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  #1   ^
Old Wed, Jun-03-15, 06:03
JEY100's Avatar
JEY100 JEY100 is offline
To Good Health!
Posts: 9,111
 
Plan: IF Fung/LC Westman/Primal
Stats: 222/172/169 Female 5' 9"
BF:45%/25.3%/24%
Progress: 94%
Location: NC
Default Fat is Back! The Rise of Creamy Yogurt in WSJ

Wall Street Journal does it again...another story about Fat. This one is good news for us all...an increase in market share for Full Fat yogurt and many new brands coming on-stream. Ask your store manager to stock these. If your store already carries Stoneyfield, ask them to order their new Full Fat line. I read so many here with only low fat yogurts to buy..the times are a'changing.

http://www.wsj.com/articles/fat-is-...gurt-1433274871

QUOTE: The yogurt aisle is getting fat.

Leading brands and fast-growing niche players are coming out with new varieties of yogurt made with whole milk. The unabashedly full-fat yogurts are thicker, creamier and, executives say, more satisfying than the long-popular low-fat versions. And to many people, full-fat also tastes better.

“It could easily be a substitute for ice cream,” says Lisa Kinzel, a brand manager for Oh My Yog! whole-milk yogurts, made by Stonyfield, a unit of Groupe Danone SA. “It’s just getting back to what yogurt truly is.”

More consumers want food that is less processed, yogurt makers say, and that includes letting the fat stay put. The preference is reverberating across the dairy aisle: Sales of whole milk, though still about half the size of skim milk, are growing much faster, rising 5% in the 52 weeks ended May 17, while skim milk fell 3%, according to market research firm IRI. Butter sales are up 18% over the same period, while margarine is down 4%.

Consumers’ increasing appetite for fat pushed Stonyfield to develop Oh My Yog!, which launched in January. The product’s whole milk, which isn’t homogenized, forms a thick layer of cream on top of the yogurt. A layer of “honey-infused” yogurt follows, and fruit sits on the bottom.

MORE on article linked above....

Last edited by JEY100 : Wed, Jun-03-15 at 06:09.
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  #2   ^
Old Wed, Jun-03-15, 06:15
GRB5111's Avatar
GRB5111 GRB5111 is online now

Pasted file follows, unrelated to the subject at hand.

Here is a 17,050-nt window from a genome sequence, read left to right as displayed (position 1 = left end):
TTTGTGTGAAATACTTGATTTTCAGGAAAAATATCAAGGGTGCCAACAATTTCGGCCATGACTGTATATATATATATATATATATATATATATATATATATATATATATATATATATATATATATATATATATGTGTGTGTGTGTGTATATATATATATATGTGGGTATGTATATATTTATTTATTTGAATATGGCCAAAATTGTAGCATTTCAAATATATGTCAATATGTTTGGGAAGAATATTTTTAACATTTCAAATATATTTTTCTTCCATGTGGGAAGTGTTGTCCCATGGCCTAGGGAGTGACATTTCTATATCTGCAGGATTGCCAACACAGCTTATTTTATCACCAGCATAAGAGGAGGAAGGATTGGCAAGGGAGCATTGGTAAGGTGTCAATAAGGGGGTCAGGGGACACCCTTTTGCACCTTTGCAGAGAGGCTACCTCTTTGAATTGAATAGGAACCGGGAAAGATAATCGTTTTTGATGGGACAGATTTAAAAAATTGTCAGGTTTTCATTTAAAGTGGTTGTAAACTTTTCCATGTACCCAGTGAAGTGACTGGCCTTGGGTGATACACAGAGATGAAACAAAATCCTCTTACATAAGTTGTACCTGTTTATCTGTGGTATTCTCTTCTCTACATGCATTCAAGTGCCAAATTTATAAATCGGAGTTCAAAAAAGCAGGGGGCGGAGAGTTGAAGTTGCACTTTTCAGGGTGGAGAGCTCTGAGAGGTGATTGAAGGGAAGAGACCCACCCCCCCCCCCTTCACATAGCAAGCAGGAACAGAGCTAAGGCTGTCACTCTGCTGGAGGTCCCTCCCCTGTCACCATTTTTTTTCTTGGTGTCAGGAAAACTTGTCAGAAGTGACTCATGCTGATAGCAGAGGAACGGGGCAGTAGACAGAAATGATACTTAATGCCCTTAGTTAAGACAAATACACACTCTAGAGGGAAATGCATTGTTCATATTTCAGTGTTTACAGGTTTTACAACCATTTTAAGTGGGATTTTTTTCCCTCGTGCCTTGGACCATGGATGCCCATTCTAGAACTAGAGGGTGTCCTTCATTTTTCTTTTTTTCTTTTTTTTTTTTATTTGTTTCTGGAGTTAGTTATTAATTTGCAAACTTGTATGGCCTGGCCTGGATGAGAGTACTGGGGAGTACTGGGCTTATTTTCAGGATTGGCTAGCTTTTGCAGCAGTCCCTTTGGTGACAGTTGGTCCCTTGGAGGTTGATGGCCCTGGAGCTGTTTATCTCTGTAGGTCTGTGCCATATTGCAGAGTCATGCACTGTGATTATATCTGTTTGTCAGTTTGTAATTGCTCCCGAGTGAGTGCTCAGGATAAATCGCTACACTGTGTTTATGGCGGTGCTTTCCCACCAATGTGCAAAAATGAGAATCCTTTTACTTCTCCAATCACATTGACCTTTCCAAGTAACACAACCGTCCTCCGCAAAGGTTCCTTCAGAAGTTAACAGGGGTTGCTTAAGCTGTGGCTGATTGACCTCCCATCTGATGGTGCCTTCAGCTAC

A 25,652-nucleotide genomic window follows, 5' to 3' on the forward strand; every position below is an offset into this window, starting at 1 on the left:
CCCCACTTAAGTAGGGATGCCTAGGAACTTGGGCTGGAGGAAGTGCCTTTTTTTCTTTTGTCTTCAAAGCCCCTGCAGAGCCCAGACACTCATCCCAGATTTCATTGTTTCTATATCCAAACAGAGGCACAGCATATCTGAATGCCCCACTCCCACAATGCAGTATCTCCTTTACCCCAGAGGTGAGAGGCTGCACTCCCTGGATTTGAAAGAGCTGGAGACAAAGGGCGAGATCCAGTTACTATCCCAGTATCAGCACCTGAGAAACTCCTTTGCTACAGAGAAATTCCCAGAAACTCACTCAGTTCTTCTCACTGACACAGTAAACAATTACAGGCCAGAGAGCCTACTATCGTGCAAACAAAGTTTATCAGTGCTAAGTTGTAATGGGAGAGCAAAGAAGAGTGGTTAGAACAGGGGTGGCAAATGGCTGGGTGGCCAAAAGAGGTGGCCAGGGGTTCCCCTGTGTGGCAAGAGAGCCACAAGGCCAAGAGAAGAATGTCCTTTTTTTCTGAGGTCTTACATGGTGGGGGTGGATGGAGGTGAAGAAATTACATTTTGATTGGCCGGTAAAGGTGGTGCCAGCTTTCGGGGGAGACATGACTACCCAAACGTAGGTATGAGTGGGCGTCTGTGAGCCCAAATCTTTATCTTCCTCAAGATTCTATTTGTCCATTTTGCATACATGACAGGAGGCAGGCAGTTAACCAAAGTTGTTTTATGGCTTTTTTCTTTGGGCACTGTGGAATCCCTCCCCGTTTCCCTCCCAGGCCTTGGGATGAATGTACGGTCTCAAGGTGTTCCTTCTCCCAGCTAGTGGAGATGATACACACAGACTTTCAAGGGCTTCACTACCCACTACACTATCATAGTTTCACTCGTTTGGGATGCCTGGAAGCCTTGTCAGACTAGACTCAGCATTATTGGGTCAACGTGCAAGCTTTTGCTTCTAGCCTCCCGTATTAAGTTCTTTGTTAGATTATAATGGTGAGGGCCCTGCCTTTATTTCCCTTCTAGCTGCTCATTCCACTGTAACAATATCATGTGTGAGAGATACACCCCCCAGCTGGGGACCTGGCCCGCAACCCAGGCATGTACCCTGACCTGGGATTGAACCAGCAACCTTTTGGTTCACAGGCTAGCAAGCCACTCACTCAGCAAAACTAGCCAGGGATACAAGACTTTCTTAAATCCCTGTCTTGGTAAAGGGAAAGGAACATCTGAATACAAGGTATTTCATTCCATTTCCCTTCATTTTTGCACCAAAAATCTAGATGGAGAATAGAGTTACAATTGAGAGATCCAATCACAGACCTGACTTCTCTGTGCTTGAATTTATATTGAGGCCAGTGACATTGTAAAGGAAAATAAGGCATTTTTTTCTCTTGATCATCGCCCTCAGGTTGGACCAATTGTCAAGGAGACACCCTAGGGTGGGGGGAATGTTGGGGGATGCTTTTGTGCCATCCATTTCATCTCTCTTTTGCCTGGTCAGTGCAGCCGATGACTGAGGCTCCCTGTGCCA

Posts: 1,672
 
Plan: Ketogenic (LCHFKD)
Stats: 227/186/185 Male 6' 0"
BF:
Progress: 98%
Location: Herndon, VA
Default

This is good news. I've asked at my local supermarkets for full fat, plain yogurt and they usually look at me like my head is on backwards. Thank goodness the people in the know are protecting us from ourselves!!!

If I could have access to Fage and Stonyfield whole milk plain yogurt on a regular basis, that would be a good start. While I'm not eating yogurt every day, there are so many things dishes and appetizers you can make with yogurt while keeping it LCFH, it's just another great food to add to the arsenal.

I'm sure as full fat comes back into vogue, we'll also see the dessert versions of this be the majority of selections on the grocery aisle.
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  #3   ^
Old Wed, Jun-03-15, 13:31
bkloots's Avatar
bkloots bkloots is offline
Posts: 8,746
 
Plan: Atkins/LCHF
Stats: 195/149.7/135 Female 63in
BF:
Progress: 76%
Location: Kansas City, MO
Default

Quote:
“It could easily be a substitute for ice cream,” says Lisa Kinzel
Yes indeed. I treat myself occasionally to full-fat yogurt that I "greek" myself. It's a creamy mouthful with a topping of a few frozen berries.

I use ordinary Dannon Full Fat Plain Yogurt, which is almost always available at my local grocery. Sometimes I have to dig it out from behind the vanilla, low-fat, flavored stuff. But it's there. I dump it in a colander lined with coffee filters placed over a deep pan with a lid on. 24 hrs or so in the fridge drains off a huge amount of whey and makes this inexpensive yogurt totally yummy.
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  #4   ^
Old Wed, Jun-03-15, 16:03
Dodger's Avatar
Dodger Dodger is offline
Posts: 8,244
 
Plan: Paleoish
Stats: 225/181/175 Male 71.5 inches
BF:18%
Progress: 88%
Location: Longmont, Colorado
Default

My local groceries stock dozens of yogurts; all of which are either low-fat or no-fat.
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  #5   ^
Old Wed, Jun-03-15, 16:29
JEY100's Avatar
JEY100 JEY100 is offline
To Good Health!
Posts: 9,111
 
Plan: IF Fung/LC Westman/Primal
Stats: 222/172/169 Female 5' 9"